President Donald Trump seemed on the verge of making more personnel changes Sunday, following a whirlwind three weeks in which he has parted ways with his chief economic adviser, his chief national security adviser, his secretary of state, his communications director, his personal aide and two of his lawyers – including one who lasted six days.
At his coastal resort here, Trump told associates he wants to oust Veterans Affairs Secretary David Shulkin. Christopher Ruddy, the chief executive of Newsmax, talked to the president Saturday and then said on television Sunday that Shulkin is “likely to depart the Cabinet very soon.”
Ruddy, who speaks to Trump frequently, said on ABC News’ “This Week” that the president thinks the White House is operating “like a smooth machine” and that he has been “perplexed” by news reports of chaos.
“He did say that he’s expecting to make one or two major changes to his government very soon,” Ruddy said.
Trump also said he wants to keep two other senior administration officials who have been in his crosshairs in recent weeks: his chief of staff, John Kelly, and his housing secretary, Ben Carson.
Ruddy offered the same assessment of Kelly and Carson on ABC.
Shulkin, 58, a physician and former hospital executive who won unanimous confirmation by the Senate last year, had been a favorite of Trump’s, racking up legislative victories and fast changes at an agency the president railed against on the campaign trail.
But months of turmoil in the department’s senior ranks have roiled the second-largest federal bureaucracy, which employs 360,000 people. Shulkin has said publicly that high-level political appointees installed by the White House are scheming to oust him over personality and policy differences.
Shulkin has been on the verge of leaving for several weeks, but White House officials have been unable to find a replacement. And Trump – who detests firing people even though he became famous for a “you’re fired” catchphrase – has griped but done nothing to oust Shulkin.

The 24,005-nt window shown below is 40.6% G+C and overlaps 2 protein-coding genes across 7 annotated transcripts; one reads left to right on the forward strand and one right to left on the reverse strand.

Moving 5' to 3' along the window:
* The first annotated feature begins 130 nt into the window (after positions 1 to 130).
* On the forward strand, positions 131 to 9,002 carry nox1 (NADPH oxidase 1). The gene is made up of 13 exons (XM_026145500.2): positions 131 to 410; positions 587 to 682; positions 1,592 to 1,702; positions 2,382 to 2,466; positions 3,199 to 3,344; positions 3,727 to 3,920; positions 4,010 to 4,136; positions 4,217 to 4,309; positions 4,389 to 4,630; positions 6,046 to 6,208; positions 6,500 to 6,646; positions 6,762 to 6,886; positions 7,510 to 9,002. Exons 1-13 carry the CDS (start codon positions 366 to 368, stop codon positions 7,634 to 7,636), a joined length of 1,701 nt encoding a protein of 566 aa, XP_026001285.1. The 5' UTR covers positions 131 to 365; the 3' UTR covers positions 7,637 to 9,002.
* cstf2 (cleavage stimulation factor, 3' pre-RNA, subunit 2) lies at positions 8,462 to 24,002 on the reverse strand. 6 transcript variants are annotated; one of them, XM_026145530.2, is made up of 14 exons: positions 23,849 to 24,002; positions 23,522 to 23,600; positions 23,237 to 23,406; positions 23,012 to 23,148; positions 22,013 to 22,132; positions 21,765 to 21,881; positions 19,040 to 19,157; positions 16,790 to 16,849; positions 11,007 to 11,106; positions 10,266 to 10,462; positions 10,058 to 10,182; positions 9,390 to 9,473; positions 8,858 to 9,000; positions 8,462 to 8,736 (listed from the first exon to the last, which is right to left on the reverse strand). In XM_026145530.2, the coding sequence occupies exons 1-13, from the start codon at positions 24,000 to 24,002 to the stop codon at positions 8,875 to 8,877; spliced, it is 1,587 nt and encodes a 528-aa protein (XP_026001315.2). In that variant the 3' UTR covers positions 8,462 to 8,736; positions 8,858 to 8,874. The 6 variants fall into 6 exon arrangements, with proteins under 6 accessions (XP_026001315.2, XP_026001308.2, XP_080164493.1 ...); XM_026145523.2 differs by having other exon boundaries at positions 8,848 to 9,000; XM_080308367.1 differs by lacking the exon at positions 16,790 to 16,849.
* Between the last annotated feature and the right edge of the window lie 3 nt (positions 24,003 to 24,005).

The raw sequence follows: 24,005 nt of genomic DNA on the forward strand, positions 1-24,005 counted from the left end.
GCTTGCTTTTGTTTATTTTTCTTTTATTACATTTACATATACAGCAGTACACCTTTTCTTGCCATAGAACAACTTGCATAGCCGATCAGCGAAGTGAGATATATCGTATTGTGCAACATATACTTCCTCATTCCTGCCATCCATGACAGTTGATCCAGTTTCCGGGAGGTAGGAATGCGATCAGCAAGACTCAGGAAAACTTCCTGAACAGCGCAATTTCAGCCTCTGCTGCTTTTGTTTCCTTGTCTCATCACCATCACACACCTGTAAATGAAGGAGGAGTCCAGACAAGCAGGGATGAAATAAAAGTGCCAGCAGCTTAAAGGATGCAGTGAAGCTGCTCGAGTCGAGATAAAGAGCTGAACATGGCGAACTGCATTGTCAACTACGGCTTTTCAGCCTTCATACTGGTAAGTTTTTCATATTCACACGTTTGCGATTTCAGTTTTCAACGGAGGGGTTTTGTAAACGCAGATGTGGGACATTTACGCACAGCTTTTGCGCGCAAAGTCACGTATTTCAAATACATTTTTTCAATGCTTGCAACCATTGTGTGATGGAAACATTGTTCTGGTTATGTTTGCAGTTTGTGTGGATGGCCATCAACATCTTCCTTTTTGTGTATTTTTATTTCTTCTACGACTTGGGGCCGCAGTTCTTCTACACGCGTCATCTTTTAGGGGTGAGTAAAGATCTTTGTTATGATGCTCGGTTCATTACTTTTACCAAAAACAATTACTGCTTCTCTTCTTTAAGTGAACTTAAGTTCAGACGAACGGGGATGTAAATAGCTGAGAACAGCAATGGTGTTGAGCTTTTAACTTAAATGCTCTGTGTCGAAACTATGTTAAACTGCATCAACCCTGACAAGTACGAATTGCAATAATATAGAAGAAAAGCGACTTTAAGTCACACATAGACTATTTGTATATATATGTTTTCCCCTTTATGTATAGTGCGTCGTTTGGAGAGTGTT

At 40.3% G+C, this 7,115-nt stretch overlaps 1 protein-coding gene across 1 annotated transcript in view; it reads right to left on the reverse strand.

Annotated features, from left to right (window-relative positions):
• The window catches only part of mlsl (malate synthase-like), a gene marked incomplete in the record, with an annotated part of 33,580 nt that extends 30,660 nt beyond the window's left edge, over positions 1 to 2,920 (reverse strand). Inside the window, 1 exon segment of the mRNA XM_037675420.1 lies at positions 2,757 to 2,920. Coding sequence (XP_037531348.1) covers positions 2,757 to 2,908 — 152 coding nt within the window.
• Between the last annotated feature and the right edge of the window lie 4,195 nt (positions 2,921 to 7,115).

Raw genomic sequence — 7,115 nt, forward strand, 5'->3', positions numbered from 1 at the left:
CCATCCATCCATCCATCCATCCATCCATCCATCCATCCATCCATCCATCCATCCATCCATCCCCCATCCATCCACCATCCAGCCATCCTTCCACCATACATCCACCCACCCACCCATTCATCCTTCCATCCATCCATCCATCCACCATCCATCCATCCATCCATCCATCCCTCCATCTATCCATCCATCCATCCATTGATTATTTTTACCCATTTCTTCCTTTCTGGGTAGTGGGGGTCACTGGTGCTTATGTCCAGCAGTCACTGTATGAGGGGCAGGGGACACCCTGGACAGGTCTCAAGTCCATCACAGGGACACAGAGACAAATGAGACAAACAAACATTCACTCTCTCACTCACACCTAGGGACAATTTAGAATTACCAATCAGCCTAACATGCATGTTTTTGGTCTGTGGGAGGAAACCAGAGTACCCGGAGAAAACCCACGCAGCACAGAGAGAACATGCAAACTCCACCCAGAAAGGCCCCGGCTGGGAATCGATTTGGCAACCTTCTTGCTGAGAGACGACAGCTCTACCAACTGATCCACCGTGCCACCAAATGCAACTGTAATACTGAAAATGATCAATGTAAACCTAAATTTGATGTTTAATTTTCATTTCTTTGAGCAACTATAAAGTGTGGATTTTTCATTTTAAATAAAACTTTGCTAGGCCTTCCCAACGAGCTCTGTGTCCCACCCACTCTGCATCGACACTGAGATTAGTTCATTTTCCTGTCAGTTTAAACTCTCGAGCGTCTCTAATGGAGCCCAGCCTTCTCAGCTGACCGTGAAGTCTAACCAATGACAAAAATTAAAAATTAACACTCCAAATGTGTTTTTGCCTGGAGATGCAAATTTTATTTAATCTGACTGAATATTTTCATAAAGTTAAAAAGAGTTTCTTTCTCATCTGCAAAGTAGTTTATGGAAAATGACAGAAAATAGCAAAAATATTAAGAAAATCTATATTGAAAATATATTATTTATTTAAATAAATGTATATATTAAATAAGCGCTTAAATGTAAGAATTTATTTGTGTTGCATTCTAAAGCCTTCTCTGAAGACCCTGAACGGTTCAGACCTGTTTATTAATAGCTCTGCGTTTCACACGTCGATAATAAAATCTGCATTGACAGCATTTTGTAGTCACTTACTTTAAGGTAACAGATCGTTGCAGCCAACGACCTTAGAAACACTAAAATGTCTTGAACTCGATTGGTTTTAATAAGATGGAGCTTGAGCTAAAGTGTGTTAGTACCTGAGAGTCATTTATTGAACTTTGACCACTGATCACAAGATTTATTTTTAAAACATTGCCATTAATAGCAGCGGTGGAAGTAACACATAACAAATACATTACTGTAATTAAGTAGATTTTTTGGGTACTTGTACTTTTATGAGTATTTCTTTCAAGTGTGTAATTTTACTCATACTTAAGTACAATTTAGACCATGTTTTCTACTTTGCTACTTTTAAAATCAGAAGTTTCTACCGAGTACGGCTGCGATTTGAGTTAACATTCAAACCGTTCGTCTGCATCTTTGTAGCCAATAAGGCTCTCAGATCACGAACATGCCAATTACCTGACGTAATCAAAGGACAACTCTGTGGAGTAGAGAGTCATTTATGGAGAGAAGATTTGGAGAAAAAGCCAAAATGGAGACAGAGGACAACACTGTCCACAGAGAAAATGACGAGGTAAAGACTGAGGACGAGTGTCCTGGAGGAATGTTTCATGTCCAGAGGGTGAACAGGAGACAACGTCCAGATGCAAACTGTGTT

Ruddy’s comments came just before Joseph diGenova, a lawyer Trump had liked on Fox News Channel, backed away from representing the president. On Monday, it was announced that the aggressive lawyer would deal with a special counsel’s investigation of Russian interference in the 2016 presidential campaign, and he helped precipitate the ouster of John Dowd, another lawyer, on Thursday. Now, both lawyers are out – leaving Trump with a diminished team and aides frantically searching for new lawyers.
Trump defiantly said he didn’t need any more lawyers and crowed about his poll numbers, confidants said.
“He is creating his own reality,” said one person who spoke to him Friday afternoon.
While in Florida, Trump also continued to attack Rex Tillerson, saying in conversations with associates that the recently fired secretary of state did not have the “brains or energy” for the job. Trump seems to still be infuriated by Tillerson, said a person who spoke with the president.
Senior administration officials say Trump has bashed Tillerson since firing him on Twitter. Among other things, Trump is upset about reports that Tillerson had called him a “moron.”
Trump also told one friend that he was glad H.R. McMaster, his recently ousted national security adviser, was no longer in the administration, and that he now has a team he thinks will implement his agenda.
He closely watched news coverage of a spending bill that many conservatives disliked, including a scathing segment on “Judge Jeanine,” a Fox News Channel program he likes. Jeanine Pirro, the fiery host, is an occasional White House visitor.
Even after signing the $1.3 trillion spending bill, Trump complained that Republicans had trapped him into a bad situation while saying he believed the backlash would be short-lived. Several aides said the criticism of the legislation made the president more determined to secure money for a U.S.-Mexico border wall.
(c) 2018, The Washington Post · John Wagner, Josh Dawsey